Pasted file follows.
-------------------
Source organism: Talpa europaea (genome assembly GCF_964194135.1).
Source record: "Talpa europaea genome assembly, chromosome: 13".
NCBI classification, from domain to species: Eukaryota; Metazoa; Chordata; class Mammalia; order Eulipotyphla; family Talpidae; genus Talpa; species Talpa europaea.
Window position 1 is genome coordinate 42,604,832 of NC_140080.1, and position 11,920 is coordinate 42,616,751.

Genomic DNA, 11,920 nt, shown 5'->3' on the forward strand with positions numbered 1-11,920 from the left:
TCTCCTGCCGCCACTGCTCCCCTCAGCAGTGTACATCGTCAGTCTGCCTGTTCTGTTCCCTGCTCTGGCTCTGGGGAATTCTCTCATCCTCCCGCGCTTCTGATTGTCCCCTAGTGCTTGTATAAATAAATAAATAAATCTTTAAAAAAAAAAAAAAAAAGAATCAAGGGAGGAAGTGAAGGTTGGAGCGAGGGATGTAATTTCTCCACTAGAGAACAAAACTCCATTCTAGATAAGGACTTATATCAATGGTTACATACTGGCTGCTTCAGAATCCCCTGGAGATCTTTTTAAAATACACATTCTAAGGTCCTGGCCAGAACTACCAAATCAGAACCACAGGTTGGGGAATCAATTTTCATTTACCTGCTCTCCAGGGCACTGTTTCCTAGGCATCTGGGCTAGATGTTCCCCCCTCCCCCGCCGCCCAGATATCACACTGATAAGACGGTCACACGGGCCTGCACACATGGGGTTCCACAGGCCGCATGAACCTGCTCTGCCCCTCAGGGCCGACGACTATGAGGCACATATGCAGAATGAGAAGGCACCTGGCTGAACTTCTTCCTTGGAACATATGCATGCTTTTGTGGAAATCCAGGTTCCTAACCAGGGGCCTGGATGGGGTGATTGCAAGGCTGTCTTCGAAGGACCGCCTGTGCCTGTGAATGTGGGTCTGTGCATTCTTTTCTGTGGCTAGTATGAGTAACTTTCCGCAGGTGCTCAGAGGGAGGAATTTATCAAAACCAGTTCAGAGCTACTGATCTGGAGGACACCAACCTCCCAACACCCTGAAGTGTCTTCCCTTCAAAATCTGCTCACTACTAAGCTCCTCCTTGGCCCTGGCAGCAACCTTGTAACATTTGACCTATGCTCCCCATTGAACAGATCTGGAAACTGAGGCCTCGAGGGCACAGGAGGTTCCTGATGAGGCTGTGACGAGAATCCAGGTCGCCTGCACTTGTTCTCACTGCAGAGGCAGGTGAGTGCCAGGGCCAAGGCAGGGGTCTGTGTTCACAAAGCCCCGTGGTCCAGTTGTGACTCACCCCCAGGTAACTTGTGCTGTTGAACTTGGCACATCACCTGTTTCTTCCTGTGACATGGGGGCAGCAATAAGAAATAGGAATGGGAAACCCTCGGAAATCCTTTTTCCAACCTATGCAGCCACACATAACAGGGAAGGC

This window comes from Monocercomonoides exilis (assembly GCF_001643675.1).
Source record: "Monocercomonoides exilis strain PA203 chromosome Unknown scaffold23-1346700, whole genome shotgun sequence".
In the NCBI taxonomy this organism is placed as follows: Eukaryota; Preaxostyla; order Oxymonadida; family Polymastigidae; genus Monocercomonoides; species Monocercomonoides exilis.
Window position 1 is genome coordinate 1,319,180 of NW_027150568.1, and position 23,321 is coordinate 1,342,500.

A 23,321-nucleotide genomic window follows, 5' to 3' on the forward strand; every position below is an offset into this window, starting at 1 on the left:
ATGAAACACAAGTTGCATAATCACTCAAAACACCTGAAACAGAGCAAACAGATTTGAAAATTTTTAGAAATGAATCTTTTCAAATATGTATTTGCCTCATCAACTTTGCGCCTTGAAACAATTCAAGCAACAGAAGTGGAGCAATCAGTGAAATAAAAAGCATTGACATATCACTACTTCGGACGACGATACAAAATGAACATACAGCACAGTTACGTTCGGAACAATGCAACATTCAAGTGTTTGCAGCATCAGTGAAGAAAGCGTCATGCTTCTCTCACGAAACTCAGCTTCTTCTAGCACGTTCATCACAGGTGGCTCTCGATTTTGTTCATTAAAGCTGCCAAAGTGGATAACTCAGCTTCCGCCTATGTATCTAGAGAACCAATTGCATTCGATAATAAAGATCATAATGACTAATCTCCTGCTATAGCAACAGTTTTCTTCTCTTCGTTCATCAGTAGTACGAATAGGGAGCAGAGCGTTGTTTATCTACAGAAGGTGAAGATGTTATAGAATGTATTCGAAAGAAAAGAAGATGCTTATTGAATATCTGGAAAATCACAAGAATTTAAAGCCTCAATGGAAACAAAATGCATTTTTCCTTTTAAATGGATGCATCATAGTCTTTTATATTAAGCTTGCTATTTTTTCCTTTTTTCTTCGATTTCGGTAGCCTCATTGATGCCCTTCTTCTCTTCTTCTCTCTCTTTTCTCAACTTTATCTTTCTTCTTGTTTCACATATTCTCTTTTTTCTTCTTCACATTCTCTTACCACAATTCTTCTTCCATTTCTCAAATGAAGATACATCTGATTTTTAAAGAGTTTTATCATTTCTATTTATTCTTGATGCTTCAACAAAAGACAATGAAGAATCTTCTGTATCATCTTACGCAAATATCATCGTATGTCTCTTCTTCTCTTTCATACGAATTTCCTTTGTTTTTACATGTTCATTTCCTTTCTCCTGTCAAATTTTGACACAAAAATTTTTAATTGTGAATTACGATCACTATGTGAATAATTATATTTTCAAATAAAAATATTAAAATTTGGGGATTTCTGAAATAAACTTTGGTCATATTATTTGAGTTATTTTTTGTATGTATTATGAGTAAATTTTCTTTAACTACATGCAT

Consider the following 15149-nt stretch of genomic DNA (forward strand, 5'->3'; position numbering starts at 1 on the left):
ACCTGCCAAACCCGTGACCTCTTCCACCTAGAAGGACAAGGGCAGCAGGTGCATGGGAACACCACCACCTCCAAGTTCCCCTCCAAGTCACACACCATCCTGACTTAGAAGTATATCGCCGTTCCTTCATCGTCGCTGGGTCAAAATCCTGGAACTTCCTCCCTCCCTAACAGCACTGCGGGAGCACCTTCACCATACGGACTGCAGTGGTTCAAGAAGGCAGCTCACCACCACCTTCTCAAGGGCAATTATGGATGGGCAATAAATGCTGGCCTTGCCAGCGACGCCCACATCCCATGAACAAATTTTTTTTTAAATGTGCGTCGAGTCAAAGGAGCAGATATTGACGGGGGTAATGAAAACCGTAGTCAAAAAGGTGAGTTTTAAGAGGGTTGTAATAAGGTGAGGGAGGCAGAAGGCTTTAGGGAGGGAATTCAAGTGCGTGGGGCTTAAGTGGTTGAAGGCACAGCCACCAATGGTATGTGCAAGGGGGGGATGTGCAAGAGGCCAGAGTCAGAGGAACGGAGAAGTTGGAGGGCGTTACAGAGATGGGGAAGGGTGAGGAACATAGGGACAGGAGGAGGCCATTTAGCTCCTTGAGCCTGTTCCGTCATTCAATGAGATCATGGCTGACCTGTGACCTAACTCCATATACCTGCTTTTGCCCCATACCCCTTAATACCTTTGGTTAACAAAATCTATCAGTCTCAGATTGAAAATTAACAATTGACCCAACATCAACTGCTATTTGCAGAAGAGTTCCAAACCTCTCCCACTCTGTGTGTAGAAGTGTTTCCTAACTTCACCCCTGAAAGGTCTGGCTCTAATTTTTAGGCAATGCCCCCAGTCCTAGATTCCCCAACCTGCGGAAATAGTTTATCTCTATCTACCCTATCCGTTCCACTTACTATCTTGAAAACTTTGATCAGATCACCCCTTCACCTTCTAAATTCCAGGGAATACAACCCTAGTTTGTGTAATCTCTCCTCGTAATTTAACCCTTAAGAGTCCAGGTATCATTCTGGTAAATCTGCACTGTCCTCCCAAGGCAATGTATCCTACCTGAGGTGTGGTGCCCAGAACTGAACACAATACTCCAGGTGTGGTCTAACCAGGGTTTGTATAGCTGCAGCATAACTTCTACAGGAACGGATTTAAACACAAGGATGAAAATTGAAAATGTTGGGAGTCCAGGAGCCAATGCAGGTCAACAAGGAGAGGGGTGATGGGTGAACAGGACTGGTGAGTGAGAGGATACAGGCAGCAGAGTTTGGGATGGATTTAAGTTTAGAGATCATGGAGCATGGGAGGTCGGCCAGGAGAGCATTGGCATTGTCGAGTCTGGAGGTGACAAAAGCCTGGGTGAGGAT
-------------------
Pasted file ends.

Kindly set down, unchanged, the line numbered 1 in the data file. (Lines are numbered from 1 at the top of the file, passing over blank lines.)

Source organism: Talpa europaea (genome assembly GCF_964194135.1).